‘Dim Lighting’ Is London Fashion Week’s Glowing Skin Trend

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London Fashion Week is notorious for two things: being the most exclusive event in the city's calendar, and eye-catching beauty looks that you can actually work with IRL.
New York's spider lashes and gold leaf facial adornments were certainly Instagram-worthy, but perhaps not the most wearable day to day. Though we're only a handful of shows in at LFW AW23, makeup artists are shining a light (quite literally) on something very simple: skin. From Paul Costelloe to Harris Reed, strategically placed highlighter saw models beam from the catwalks. But nothing caught our attention quite like the magical complexion work at the Fashion East show.
Models walking for Karoline Vitto had Terry Barber, MAC's director of makeup artistry and lead makeup artist at this year's show, to thank for their beautifully dewy faces. This isn't anything like the traditional highlighting technique of yesteryear, which often meant a blanket of frosty white powder atop the cheekbones. This season, skin is gleaming all over. It's much more natural and takes inspiration from the warm, muted and cosy glow you'd get from a crystal table lamp or a string of fairy lights. (No one has 'the big light' on these days. TikTok gets it, and so does Twitter.)
This isn't highlighting per se. Alongside Terry, we're coining it 'dim lighting' — and trust us when we say it's going to overhaul your natural makeup game.
"We're moving away from highlighter just on the cheekbones," Terry told R29. "This is an Instagram phase we've gone through in the past decade. Now, it's this all-over luminosity, which I'm not even calling a glow." Instead, much like last season's trend for 'laminated skin', Terry says the look lends a slight wet quality to the face, as though you've just applied lashings of rich moisturiser or used a facial steamer. It's a little futuristic and even latex-like in places, says Terry, and it's all thanks to a few simple complexion products.
First up, the new MAC Strobe Dewy Skin Tint, $59, which Terry says is like a tinted moisturiser (lightweight and hydrating) but a bit more luminous. Unlike highlighter, which is often limited to one or two shades, this product meant that all models could rock the incandescent look, particularly those with darker skin, whose warmth was accentuated by the ultra-fine golden flecks of shimmer. Refinery29 UK spotted makeup artists applying the tint with their fingers rather than a brush for more of a natural finish.
Terry explained that he and his team of pros went over the tint with a dusting of MAC Extra Dimension Skinfinish, $67, to achieve the soft lighting vibe. The key is not to highlight just the high points of the face. Rather, Terry gently tapped the glinty powder all over the bone structure (jawline, sides of the nose, brow bone, forehead and cheekbones) so that each model appeared to be bathed in low light. "It could be [like] dim light skin or even like a back light," said Terry as we tried to pinpoint exactly what it reminded us of. The two products combined add a hazy, soft-focus glow to the skin, almost as though it's slightly filtered or blurred.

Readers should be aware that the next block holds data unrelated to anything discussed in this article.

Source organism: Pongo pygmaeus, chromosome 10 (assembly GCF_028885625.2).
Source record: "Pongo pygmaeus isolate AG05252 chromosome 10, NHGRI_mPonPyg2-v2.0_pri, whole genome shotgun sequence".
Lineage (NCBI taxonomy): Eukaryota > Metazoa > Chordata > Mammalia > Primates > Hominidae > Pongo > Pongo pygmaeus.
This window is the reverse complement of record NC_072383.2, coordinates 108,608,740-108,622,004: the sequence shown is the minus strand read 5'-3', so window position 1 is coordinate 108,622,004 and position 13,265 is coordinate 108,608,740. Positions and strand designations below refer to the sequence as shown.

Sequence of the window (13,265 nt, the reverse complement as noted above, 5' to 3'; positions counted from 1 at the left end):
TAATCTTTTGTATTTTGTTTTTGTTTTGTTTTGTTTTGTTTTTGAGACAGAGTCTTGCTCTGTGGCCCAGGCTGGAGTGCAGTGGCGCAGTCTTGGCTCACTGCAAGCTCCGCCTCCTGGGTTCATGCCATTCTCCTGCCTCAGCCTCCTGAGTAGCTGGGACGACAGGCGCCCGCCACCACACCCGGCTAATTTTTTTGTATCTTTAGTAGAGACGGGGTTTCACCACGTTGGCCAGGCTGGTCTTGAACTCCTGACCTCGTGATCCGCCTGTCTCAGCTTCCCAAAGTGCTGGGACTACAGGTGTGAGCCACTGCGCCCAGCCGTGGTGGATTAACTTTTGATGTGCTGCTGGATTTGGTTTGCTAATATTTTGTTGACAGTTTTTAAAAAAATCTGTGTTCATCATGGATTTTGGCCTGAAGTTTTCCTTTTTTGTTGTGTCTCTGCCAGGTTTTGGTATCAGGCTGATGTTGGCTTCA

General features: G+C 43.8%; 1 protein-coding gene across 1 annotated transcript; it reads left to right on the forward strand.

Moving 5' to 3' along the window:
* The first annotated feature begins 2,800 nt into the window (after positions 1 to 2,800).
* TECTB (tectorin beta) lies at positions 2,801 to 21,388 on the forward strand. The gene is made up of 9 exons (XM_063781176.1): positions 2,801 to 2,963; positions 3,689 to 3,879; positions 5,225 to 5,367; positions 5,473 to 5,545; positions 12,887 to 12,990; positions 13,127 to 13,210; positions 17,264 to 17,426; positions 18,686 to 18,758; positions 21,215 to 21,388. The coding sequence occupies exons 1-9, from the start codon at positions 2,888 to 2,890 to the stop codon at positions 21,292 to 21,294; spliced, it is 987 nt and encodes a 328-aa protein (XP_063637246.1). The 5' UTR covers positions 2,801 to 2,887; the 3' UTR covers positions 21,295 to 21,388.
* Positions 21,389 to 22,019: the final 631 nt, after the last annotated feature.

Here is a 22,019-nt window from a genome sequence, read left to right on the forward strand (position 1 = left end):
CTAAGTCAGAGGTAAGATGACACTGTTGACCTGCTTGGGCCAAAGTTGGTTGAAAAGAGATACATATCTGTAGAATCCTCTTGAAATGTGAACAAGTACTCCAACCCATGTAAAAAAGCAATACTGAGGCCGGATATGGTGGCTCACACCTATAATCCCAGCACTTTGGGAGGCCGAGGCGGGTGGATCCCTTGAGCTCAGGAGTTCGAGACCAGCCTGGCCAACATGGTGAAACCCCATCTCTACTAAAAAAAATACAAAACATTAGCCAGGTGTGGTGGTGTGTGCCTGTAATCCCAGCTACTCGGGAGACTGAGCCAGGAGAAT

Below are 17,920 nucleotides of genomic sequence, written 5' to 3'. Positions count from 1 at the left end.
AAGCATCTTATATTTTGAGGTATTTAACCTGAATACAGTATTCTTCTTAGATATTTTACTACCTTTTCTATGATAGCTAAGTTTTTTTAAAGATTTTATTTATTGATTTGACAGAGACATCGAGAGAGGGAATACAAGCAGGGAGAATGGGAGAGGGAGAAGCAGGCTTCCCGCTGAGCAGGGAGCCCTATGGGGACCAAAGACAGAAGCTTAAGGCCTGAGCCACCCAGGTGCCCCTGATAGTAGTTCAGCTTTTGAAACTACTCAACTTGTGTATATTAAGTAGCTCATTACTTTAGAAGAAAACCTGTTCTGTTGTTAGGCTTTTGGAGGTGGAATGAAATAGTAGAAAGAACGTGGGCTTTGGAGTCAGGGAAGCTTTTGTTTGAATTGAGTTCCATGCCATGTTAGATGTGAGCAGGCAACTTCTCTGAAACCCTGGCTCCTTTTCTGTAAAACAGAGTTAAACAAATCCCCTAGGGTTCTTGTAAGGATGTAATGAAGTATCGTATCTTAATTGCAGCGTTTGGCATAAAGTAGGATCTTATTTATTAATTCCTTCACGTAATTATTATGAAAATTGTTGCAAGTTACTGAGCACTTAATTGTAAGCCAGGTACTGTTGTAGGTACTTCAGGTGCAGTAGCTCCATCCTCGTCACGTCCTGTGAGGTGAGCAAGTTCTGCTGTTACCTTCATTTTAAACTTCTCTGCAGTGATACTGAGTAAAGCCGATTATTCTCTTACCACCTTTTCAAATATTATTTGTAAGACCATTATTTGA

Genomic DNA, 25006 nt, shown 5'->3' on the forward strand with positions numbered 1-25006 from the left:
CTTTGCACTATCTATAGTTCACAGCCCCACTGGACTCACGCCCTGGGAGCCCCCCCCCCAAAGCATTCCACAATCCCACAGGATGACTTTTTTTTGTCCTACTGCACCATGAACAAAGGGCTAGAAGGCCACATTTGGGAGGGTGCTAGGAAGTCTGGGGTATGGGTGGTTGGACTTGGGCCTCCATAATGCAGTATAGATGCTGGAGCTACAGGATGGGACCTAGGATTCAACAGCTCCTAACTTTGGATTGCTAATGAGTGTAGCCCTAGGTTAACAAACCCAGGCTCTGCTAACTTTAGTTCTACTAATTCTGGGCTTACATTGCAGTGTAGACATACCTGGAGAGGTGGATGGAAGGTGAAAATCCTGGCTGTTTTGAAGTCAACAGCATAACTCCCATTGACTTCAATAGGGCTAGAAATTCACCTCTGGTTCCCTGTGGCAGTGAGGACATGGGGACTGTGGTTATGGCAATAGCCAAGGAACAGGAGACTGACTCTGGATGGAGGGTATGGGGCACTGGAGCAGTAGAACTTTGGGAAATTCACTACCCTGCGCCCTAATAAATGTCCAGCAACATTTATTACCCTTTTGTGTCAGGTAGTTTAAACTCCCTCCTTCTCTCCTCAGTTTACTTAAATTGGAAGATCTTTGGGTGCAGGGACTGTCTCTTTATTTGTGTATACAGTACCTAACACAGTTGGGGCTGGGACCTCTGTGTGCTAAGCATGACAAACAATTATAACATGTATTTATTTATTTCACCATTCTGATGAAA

If you like the natural makeup look, dim lighting is for you. Terry hinted that when the skin is luminous all over, rather than in just a few places, you can get away with far less coverage, like concealer. Simply embrace your skin texture. "With something like this, you're meant to see the skin," said Terry. If you're not comfortable without a base, Terry suggested mixing Studio Radiance Face & Body Foundation, $59, with the radiant tint. The addition of hyaluronic acid makes skin appear plump and healthy, adding to the muted luminosity.
On models who weren't rocking bold, black liquid eyeliner (which Terry brilliantly called "Winehouse Lite"), eyelids and under-eyes were dressed with a dab of pink cream blush for a "tired eye in a beautiful way" — the sort of skin nuance you'd spot in Renaissance paintings, which often champion low-key lighting. If you'd rather head in a grittier direction, Terry dreamed up the "raisin lip", which he created using MAC's Retro Matte Liquid Lipstick, $42 in shades Carnivorous and Caviar, with the Eye Pencil in Coffee, $38, as a lip liner.
If you want to spend less to achieve the dim lighting skin finish, try Vieve Skin Dew, $37.62, under concealer or foundation. Also try Saie Dew Balm, $31.68, mixed with your chosen base product, or e.l.f. Halo Glow Liquid Filter, $30, which has gone TikTok-viral for lending skin a believable, lit-from-within gleam. The chubby doe foot applicator is great for liberal, all-over application.
You heard it here first: dim lighting is the new highlighting. And with countless shows to come, including Emilia Wickstead, Richard Quinn and Erdem, we're sure this won't be the last we see of subtly radiant skin looks.
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